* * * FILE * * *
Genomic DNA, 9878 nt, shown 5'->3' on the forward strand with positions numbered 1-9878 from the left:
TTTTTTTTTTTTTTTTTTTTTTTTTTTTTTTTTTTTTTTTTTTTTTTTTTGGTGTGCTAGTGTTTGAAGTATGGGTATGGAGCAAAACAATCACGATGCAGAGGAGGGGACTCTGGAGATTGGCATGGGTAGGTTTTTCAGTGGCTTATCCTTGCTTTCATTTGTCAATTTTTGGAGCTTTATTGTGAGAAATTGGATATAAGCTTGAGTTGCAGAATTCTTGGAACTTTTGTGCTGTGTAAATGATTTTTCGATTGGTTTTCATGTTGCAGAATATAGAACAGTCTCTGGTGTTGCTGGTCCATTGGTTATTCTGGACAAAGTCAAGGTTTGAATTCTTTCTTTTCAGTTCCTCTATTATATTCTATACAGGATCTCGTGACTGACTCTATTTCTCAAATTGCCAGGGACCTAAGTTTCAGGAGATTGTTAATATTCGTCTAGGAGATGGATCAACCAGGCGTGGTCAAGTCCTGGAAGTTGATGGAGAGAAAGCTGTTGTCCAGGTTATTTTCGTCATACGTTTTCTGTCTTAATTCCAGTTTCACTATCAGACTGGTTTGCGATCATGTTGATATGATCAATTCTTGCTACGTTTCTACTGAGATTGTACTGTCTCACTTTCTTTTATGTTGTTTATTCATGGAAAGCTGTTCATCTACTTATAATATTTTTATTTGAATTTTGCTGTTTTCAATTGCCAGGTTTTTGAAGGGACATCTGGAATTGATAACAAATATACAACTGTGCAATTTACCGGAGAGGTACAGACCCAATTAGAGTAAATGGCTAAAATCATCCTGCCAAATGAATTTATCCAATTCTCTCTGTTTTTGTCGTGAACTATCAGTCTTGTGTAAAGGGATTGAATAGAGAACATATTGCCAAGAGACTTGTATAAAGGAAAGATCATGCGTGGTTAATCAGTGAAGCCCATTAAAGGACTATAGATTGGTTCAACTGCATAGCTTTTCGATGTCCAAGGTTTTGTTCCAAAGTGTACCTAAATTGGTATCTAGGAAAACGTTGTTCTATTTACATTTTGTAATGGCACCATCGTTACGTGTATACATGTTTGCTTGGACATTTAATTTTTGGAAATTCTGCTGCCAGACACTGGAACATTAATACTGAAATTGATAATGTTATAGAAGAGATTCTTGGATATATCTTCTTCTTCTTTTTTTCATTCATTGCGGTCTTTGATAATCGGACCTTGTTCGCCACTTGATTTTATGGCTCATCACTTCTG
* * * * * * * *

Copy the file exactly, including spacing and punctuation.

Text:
Genomic DNA, 9878 nt, shown 5'->3' on the forward strand with positions numbered 1-9878 from the left:
TTTTTTTTTTTTTTTTTTTTTTTTTTTTTTTTTTTTTTTTTTTTTTTTTTGGTGTGCTAGTGTTTGAAGTATGGGTATGGAGCAAAACAATCACGATGCAGAGGAGGGGACTCTGGAGATTGGCATGGGTAGGTTTTTCAGTGGCTTATCCTTGCTTTCATTTGTCAATTTTTGGAGCTTTATTGTGAGAAATTGGATATAAGCTTGAGTTGCAGAATTCTTGGAACTTTTGTGCTGTGTAAATGATTTTTCGATTGGTTTTCATGTTGCAGAATATAGAACAGTCTCTGGTGTTGCTGGTCCATTGGTTATTCTGGACAAAGTCAAGGTTTGAATTCTTTCTTTTCAGTTCCTCTATTATATTCTATACAGGATCTCGTGACTGACTCTATTTCTCAAATTGCCAGGGACCTAAGTTTCAGGAGATTGTTAATATTCGTCTAGGAGATGGATCAACCAGGCGTGGTCAAGTCCTGGAAGTTGATGGAGAGAAAGCTGTTGTCCAGGTTATTTTCGTCATACGTTTTCTGTCTTAATTCCAGTTTCACTATCAGACTGGTTTGCGATCATGTTGATATGATCAATTCTTGCTACGTTTCTACTGAGATTGTACTGTCTCACTTTCTTTTATGTTGTTTATTCATGGAAAGCTGTTCATCTACTTATAATATTTTTATTTGAATTTTGCTGTTTTCAATTGCCAGGTTTTTGAAGGGACATCTGGAATTGATAACAAATATACAACTGTGCAATTTACCGGAGAGGTACAGACCCAATTAGAGTAAATGGCTAAAATCATCCTGCCAAATGAATTTATCCAATTCTCTCTGTTTTTGTCGTGAACTATCAGTCTTGTGTAAAGGGATTGAATAGAGAACATATTGCCAAGAGACTTGTATAAAGGAAAGATCATGCGTGGTTAATCAGTGAAGCCCATTAAAGGACTATAGATTGGTTCAACTGCATAGCTTTTCGATGTCCAAGGTTTTGTTCCAAAGTGTACCTAAATTGGTATCTAGGAAAACGTTGTTCTATTTACATTTTGTAATGGCACCATCGTTACGTGTATACATGTTTGCTTGGACATTTAATTTTTGGAAATTCTGCTGCCAGACACTGGAACATTAATACTGAAATTGATAATGTTATAGAAGAGATTCTTGGATATATCTTCTTCTTCTTTTTTTCATTCATTGCGGTCTTTGATAATCGGACCTTGTTCGCCACTTGATTTTATGGCTCATCACTTCTG